ICO (Initial Coin Offering) is an unregulated way to gain profit and raise capital for a start-up cryptocurrency venture. If you are not professional in this sphere, you should understand how to avoid ICO scams and protect yourself from losing your money, before making any investments.
The top 5 signs on how to avoid ICO scams are:
- Weak White Paper or Website
- Absence of Team Members or Named Developers
- No Clear Roadmap
- Skewed Mining Structure
- Uncapped Fundraising Goal
Weak White Paper or Website
When starting a new ICO campaign, a company will distribute a white paper and provide direction to its website outlining its project.
Legitimate startups should give reasons why investors should invest in their projects and what they will gain from them. Therefore, investors should have thorough research done on the company for avoiding scams.
Analyze white paper or website critically as you look for fraud information or statements. Take a look at the credentials of current investors that might be used to motivate more investment.
If you came across a good description of the company, its project and vision take your attention. Bancor and Wanchain, whose websites focus on architecture and technology, are examples.
If on the landing page you come across a token sale supported by “make money,” close that page as it is wasting your time. Always remember the infamous coin that promised investors up to 40 per cents monthly income before it turned out to be one of the biggest scams in cryptocurrency history.
Consider official media accounts of the ICO. It is important to see not only the number of followers but also how lively their discussions are and what topics of their conversations are. An inactive group of 60,000 members looks suspicious, so do utopian discussions about the big sums of money that people make by investing this token.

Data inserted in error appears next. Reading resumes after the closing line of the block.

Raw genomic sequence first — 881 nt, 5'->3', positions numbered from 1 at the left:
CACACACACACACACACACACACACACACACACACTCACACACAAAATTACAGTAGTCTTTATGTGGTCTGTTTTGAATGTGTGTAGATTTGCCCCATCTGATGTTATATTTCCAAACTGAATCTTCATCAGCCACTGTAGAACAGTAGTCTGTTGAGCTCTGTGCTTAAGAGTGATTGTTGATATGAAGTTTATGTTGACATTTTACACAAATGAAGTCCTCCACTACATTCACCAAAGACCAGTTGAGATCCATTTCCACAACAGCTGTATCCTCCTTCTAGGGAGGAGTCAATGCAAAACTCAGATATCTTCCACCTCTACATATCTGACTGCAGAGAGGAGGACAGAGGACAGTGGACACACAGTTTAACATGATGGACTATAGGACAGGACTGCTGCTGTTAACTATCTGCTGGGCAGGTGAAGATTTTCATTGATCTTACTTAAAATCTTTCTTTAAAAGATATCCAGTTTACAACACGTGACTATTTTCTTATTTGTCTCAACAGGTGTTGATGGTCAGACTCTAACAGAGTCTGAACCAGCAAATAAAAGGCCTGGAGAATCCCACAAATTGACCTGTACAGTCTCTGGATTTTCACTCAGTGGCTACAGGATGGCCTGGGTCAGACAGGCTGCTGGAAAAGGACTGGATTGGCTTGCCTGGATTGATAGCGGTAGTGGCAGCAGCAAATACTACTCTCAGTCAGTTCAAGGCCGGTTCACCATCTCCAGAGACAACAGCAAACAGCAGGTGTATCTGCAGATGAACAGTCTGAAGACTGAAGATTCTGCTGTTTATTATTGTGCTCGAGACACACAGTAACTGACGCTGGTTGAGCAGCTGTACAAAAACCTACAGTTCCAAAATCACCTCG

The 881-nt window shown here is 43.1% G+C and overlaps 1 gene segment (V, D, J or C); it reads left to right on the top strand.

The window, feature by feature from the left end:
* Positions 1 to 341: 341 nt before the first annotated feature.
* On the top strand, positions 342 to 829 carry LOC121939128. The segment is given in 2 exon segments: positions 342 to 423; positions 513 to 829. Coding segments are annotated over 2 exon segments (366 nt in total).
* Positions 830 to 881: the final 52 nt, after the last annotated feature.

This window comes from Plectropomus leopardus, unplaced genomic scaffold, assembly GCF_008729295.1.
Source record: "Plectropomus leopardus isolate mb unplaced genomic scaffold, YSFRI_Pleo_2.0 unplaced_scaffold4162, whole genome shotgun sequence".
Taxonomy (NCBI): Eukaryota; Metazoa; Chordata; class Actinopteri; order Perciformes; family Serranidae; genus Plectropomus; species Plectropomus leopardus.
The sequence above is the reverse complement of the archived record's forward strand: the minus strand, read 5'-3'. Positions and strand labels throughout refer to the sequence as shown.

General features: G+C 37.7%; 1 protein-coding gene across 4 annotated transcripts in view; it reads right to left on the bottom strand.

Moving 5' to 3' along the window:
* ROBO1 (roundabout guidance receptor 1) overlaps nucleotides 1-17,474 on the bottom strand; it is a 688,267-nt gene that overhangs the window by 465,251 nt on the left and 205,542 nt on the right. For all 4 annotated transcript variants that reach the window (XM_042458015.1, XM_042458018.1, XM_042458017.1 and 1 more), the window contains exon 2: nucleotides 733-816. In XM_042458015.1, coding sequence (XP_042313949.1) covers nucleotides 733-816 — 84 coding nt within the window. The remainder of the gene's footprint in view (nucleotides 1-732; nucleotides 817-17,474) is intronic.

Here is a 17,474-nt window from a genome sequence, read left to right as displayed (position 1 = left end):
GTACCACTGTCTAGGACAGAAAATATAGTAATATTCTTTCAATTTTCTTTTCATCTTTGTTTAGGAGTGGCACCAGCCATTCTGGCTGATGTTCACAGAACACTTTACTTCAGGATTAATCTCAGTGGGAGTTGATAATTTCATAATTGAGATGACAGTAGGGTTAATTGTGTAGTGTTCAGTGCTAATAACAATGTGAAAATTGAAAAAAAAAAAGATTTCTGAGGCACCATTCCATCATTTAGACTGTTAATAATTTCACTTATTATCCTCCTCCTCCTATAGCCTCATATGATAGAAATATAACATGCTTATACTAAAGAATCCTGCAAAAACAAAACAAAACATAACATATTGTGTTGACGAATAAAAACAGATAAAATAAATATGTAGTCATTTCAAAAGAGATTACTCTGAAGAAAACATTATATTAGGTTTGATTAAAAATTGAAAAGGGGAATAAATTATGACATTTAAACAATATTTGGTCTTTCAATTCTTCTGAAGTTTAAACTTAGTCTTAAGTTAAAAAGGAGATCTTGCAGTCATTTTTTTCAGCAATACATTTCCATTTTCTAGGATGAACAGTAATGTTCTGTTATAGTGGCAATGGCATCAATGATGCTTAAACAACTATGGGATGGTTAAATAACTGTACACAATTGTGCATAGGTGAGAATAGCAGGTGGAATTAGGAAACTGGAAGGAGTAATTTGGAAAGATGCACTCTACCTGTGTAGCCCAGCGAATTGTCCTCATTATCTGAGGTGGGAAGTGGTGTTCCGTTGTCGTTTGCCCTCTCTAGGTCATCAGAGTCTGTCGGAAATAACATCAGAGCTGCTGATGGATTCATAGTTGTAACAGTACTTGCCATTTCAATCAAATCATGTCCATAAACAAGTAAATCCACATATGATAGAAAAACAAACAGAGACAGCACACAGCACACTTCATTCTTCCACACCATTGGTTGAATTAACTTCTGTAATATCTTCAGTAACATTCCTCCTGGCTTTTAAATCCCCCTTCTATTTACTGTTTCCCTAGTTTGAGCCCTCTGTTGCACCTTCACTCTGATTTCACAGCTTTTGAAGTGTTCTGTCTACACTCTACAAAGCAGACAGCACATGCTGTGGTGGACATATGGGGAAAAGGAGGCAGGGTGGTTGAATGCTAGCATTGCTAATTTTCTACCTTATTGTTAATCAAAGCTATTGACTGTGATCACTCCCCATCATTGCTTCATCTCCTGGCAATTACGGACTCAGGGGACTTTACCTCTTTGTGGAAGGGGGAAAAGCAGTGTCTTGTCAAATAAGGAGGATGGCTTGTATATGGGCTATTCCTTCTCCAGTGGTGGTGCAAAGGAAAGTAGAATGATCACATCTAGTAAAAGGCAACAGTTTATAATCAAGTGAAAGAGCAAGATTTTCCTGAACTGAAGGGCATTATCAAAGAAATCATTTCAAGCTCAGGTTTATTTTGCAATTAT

Scammers may fail to make a website or to publish a white paper to market ICO. Again, if the website or white paper is weak and inconclusive, or entirely not there, it is advisable to clear such ICO.
Absence of Team Members or Named Developers
The white paper should provide details of the venture team and give credibility to the project and build trust. Confirm the legitimacy of developers and individual team members by carrying out research.
As you examine the ICO team give your attention to these two things. One – do they have their own accounts on major social media and if they do, do they add new posts on regular basis, or are their accounts abandoned. Secondly take time to find more information about people who are working on this project now and their backgrounds. It is essential because if you find out that at least one of the team members has a track record of being involved in some sort of scam you prefer not to risk.
Valid ICOs always provide a communication channel between investors and team members so that investors can learn more on offer. Scammers fear naming anyone associated with their ICO since they want to evade accountability. If the white paper or website does not list developers’ and team members’ names then most probably it is a scam.
No Clear Roadmap